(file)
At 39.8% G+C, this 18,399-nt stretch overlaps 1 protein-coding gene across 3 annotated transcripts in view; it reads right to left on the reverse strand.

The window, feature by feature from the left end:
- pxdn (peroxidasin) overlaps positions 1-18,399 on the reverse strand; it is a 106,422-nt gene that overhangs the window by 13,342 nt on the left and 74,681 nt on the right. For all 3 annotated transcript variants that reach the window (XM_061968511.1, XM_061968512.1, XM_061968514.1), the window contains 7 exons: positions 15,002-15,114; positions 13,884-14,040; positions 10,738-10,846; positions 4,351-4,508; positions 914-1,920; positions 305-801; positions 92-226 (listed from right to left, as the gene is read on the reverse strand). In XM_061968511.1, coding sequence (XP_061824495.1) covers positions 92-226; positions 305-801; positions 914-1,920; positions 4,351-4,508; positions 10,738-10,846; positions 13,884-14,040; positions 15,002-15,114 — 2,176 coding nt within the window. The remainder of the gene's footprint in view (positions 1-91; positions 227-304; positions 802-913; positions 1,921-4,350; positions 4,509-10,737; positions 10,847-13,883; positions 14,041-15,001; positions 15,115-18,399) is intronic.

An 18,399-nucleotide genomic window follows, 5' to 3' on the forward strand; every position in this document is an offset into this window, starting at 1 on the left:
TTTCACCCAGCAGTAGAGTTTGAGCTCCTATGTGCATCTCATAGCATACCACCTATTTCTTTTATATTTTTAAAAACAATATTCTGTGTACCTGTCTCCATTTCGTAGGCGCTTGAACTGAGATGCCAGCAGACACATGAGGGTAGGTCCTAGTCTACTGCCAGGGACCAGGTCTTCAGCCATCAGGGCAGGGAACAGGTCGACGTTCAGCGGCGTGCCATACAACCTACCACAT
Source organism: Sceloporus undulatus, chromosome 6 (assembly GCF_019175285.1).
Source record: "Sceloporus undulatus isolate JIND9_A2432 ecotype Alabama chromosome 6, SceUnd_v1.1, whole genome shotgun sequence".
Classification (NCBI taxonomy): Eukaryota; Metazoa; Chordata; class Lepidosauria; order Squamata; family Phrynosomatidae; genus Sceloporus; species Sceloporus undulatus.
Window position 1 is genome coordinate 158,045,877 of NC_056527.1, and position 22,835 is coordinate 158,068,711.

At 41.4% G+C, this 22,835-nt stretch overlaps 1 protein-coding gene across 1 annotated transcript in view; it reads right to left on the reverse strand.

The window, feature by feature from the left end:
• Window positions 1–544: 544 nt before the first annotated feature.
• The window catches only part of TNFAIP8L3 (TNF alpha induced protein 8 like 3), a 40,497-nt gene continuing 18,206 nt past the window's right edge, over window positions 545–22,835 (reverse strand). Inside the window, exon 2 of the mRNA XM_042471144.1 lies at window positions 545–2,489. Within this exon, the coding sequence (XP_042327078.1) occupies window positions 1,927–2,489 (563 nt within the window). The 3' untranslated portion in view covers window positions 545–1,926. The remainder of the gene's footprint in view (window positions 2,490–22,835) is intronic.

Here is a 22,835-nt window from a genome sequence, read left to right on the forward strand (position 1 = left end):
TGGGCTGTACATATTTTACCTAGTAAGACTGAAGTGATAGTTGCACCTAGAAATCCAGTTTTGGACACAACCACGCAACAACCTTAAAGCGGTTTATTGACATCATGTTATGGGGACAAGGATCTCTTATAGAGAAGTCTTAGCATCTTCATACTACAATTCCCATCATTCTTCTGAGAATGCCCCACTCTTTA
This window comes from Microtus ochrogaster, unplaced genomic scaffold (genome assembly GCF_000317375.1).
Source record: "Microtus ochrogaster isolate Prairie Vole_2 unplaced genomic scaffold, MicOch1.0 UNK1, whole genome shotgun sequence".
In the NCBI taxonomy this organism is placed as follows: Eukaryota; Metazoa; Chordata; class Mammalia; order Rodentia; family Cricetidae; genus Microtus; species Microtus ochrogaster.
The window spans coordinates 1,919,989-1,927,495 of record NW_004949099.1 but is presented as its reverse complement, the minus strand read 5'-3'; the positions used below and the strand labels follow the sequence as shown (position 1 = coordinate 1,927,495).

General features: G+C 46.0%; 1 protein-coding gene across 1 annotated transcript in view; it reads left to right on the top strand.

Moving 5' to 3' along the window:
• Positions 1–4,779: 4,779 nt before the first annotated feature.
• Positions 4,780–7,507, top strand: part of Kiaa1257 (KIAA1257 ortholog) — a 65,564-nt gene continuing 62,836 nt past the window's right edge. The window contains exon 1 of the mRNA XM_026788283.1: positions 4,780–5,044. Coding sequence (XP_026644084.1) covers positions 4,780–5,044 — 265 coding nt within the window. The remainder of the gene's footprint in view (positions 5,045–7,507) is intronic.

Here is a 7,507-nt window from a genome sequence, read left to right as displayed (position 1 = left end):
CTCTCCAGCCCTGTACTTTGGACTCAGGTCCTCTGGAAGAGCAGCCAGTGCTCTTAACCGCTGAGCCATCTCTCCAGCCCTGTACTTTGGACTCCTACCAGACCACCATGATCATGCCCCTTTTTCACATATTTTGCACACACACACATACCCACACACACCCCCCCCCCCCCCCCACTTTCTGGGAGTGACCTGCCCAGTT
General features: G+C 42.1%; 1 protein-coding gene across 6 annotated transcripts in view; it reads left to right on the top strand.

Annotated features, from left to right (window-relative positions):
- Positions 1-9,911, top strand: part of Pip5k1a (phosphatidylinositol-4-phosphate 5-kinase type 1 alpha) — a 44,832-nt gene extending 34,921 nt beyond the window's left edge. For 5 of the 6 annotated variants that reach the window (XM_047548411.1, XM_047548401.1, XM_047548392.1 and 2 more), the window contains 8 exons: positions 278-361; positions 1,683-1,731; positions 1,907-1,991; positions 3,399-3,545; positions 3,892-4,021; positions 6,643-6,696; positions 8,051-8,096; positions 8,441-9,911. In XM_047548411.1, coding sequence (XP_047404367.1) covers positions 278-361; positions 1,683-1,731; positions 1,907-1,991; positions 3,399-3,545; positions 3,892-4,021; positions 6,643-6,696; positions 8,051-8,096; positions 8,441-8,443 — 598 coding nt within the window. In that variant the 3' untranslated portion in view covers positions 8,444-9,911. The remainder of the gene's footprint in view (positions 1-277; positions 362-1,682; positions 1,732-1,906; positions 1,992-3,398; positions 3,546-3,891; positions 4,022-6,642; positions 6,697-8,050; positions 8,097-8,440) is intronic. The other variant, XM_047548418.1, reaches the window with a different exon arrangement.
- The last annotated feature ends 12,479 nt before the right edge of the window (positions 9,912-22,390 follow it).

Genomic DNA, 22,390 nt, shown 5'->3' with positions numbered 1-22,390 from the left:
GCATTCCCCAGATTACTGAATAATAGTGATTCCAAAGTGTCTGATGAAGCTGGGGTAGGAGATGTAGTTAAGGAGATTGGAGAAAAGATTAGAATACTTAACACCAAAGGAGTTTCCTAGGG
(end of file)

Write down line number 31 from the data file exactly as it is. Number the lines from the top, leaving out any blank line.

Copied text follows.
GCATTCCCCAGATTACTGAATAATAGTGATTCCAAAGTGTCTGATGAAGCTGGGGTAGGAGATGTAGTTAAGGAGATTGGAGAAAAGATTAGAATACTTAACACCAAAGGAGTTTCCTAGGG